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A recent decision of the Upper Tribunal (Lands Chamber) (‘the Tribunal’) should serve as a cautionary reminder to all landlords and agents to ensure compliance with section 47 of the Landlord and Tenant Act 1987 (‘the Act’). Section...
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The courts will not consider a landlord's application for possession of a property unless a valid notice has been served (or, in more unusual circumstances, where the court considers it just and equitable to dispense with the service of a...
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Having employees is nothing but trouble. You pay them handsomely and yet they are always off sick, and when they leave they have three months to take you to an employment tribunal. Employment tribunal proceedings are even worse than employees. They take...
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The courts will not consider a landlord’s application for possession of a property unless a valid notice has been served (or, in more unusual circumstances, where the court considers it just and equitable to dispense with the service of a...
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People often say that they are worried about using a solicitor, or they are scared about how much it is going to cost them. However the fact remains that when you’re involved in a legal matter you need a legal expert. Our aim is always to get the...
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John Wagstaffe
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Most landowners will be familiar with prescriptive easements, even if not with the terminology which describes rights which third parties acquire over land through long use of it. For instance, if A walks across B’s field regularly for 20 years then A...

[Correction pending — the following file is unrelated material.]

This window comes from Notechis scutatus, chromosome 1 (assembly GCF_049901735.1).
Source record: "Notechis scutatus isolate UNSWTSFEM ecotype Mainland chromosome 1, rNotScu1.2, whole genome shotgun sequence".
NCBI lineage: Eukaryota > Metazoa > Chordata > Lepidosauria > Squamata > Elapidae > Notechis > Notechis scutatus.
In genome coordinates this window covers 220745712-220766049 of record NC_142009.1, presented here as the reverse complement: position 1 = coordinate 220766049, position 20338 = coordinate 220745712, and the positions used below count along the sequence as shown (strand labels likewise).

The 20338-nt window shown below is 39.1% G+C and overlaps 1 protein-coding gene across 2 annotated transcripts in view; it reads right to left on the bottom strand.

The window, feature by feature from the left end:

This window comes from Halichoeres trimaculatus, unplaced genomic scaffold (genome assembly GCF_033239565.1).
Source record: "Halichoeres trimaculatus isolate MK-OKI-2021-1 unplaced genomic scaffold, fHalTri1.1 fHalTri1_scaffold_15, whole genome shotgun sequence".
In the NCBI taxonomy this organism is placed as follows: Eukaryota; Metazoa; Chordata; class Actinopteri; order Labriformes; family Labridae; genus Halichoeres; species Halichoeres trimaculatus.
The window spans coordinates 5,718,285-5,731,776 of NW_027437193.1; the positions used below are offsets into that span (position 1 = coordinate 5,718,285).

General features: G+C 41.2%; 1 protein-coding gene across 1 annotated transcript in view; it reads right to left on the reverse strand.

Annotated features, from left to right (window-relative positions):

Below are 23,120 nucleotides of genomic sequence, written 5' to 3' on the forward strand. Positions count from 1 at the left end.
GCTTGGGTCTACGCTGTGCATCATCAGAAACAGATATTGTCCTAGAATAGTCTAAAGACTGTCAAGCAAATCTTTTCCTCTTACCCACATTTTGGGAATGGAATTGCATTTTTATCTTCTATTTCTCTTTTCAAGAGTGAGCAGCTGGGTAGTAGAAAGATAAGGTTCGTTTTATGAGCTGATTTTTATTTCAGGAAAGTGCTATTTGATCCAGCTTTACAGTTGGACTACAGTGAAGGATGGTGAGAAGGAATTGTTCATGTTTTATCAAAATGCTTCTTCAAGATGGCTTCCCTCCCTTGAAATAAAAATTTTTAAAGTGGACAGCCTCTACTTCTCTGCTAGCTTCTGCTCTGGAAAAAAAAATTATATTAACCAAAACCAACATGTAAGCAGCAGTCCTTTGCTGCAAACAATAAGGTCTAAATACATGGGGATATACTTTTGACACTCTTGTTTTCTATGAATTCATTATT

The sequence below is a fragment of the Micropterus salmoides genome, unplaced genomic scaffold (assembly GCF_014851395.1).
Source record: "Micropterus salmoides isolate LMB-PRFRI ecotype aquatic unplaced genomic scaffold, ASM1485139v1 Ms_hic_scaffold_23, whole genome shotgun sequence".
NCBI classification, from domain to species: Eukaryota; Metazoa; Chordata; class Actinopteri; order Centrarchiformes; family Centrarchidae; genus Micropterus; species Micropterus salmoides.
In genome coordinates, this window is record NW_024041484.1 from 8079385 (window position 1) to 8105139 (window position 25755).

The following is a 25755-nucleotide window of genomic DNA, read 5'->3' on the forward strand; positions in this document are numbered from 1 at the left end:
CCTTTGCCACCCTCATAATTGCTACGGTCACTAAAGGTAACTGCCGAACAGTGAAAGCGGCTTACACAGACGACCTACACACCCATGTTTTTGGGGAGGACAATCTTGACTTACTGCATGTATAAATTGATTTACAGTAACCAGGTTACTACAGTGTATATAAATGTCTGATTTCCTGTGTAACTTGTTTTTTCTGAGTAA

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A new court fees regime comes into place from today, imposed under The Civil Proceedings and Family Proceedings Fees (Amendment) Order 2015. Under this statutory instrument, the Government sees its controversial increase to court fees for money claims take...
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The without prejudice rule The without prejudice rule is quite a simple concept that has become horribly distorted.  When it is being used for its intended purpose it’s great, but when being misused it’s about as much use as a surfboard...
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Two helpful weapons in the war on unpaid invoices are the Late Payment of Commercial Debts (Interest) Act 1998 (as amended), and the Debt Collection Regulations 2013. These are really helpful pieces of legislation, and it is not often that you get to say...
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Tenancy deposit regulation was introduced by the Housing Act 2004, with a clear aim to provide a mechanism for the safeguarding of a tenant’s deposit. However, the good intentions of the legislation have become somewhat of a headache for landlords and...
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John Wiblin
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Is it reasonable ever to refuse an invitation to mediate a claim?   If one looks at the recent court decisions on this question, it is easy to conclude that the answer is ‘ almost never ’.  Courts are now placing greater...
John Wiblin
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This blog—the last in a series focussed on inhibitors to the settlement of disputes—explores confirmation bias: a leading reason why parties take losing cases to trial and a phenomenon that is widely recognised by psychologists. According to...
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The average length of a commercial lease has fallen in the last 10 years. The British Property Federation (BPF) has found that the average length for a commercial lease was 7.8 years in 2003 but only 5.8 years long in 2013. And less than 6% of commercial...